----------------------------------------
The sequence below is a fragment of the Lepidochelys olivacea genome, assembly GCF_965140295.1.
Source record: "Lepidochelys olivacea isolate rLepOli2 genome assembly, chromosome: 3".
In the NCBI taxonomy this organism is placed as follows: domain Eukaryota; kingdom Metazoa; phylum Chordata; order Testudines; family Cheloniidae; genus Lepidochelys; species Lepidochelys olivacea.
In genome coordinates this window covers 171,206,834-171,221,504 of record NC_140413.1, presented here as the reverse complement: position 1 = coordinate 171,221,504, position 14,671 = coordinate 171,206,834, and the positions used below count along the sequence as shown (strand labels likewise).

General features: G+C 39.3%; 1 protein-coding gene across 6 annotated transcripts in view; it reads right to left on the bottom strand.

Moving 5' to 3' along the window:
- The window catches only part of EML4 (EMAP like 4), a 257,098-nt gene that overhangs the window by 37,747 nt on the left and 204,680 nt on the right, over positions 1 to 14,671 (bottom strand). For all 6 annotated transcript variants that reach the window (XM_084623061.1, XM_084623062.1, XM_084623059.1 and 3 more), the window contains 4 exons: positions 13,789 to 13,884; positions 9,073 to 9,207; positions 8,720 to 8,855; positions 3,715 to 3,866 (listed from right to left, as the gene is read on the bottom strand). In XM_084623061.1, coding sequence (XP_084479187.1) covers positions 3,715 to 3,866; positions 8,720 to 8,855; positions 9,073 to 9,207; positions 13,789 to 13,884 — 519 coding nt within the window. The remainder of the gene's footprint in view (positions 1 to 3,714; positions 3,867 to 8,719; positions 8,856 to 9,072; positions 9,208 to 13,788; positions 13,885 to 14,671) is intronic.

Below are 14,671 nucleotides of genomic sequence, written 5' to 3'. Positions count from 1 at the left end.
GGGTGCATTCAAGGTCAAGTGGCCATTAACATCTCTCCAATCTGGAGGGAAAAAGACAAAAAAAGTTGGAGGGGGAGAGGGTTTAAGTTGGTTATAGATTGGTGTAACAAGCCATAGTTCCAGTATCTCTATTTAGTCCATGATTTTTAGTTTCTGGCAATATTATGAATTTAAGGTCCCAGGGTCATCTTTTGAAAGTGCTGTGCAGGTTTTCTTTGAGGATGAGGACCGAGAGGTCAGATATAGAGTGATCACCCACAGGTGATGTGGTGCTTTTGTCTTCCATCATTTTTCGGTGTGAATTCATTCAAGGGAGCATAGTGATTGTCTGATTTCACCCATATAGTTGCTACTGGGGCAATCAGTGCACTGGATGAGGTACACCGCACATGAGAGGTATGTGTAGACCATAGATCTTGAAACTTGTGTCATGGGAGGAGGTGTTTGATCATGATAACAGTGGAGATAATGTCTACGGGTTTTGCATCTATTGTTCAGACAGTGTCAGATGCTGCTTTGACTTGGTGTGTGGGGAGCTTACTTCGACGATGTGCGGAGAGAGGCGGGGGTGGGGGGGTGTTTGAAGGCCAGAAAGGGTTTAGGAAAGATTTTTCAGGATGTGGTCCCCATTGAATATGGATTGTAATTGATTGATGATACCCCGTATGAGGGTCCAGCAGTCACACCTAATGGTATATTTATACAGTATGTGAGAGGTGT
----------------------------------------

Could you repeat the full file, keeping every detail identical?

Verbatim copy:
The sequence below is a fragment of the Lepidochelys olivacea genome, assembly GCF_965140295.1.
Source record: "Lepidochelys olivacea isolate rLepOli2 genome assembly, chromosome: 3".
In the NCBI taxonomy this organism is placed as follows: domain Eukaryota; kingdom Metazoa; phylum Chordata; order Testudines; family Cheloniidae; genus Lepidochelys; species Lepidochelys olivacea.
In genome coordinates this window covers 171,206,834-171,221,504 of record NC_140413.1, presented here as the reverse complement: position 1 = coordinate 171,221,504, position 14,671 = coordinate 171,206,834, and the positions used below count along the sequence as shown (strand labels likewise).

General features: G+C 39.3%; 1 protein-coding gene across 6 annotated transcripts in view; it reads right to left on the bottom strand.

Moving 5' to 3' along the window:
- The window catches only part of EML4 (EMAP like 4), a 257,098-nt gene that overhangs the window by 37,747 nt on the left and 204,680 nt on the right, over positions 1 to 14,671 (bottom strand). For all 6 annotated transcript variants that reach the window (XM_084623061.1, XM_084623062.1, XM_084623059.1 and 3 more), the window contains 4 exons: positions 13,789 to 13,884; positions 9,073 to 9,207; positions 8,720 to 8,855; positions 3,715 to 3,866 (listed from right to left, as the gene is read on the bottom strand). In XM_084623061.1, coding sequence (XP_084479187.1) covers positions 3,715 to 3,866; positions 8,720 to 8,855; positions 9,073 to 9,207; positions 13,789 to 13,884 — 519 coding nt within the window. The remainder of the gene's footprint in view (positions 1 to 3,714; positions 3,867 to 8,719; positions 8,856 to 9,072; positions 9,208 to 13,788; positions 13,885 to 14,671) is intronic.

Below are 14,671 nucleotides of genomic sequence, written 5' to 3'. Positions count from 1 at the left end.
GGGTGCATTCAAGGTCAAGTGGCCATTAACATCTCTCCAATCTGGAGGGAAAAAGACAAAAAAAGTTGGAGGGGGAGAGGGTTTAAGTTGGTTATAGATTGGTGTAACAAGCCATAGTTCCAGTATCTCTATTTAGTCCATGATTTTTAGTTTCTGGCAATATTATGAATTTAAGGTCCCAGGGTCATCTTTTGAAAGTGCTGTGCAGGTTTTCTTTGAGGATGAGGACCGAGAGGTCAGATATAGAGTGATCACCCACAGGTGATGTGGTGCTTTTGTCTTCCATCATTTTTCGGTGTGAATTCATTCAAGGGAGCATAGTGATTGTCTGATTTCACCCATATAGTTGCTACTGGGGCAATCAGTGCACTGGATGAGGTACACCGCACATGAGAGGTATGTGTAGACCATAGATCTTGAAACTTGTGTCATGGGAGGAGGTGTTTGATCATGATAACAGTGGAGATAATGTCTACGGGTTTTGCATCTATTGTTCAGACAGTGTCAGATGCTGCTTTGACTTGGTGTGTGGGGAGCTTACTTCGACGATGTGCGGAGAGAGGCGGGGGTGGGGGGGTGTTTGAAGGCCAGAAAGGGTTTAGGAAAGATTTTTCAGGATGTGGTCCCCATTGAATATGGATTGTAATTGATTGATGATACCCCGTATGAGGGTCCAGCAGTCACACCTAATGGTATATTTATACAGTATGTGAGAGGTGT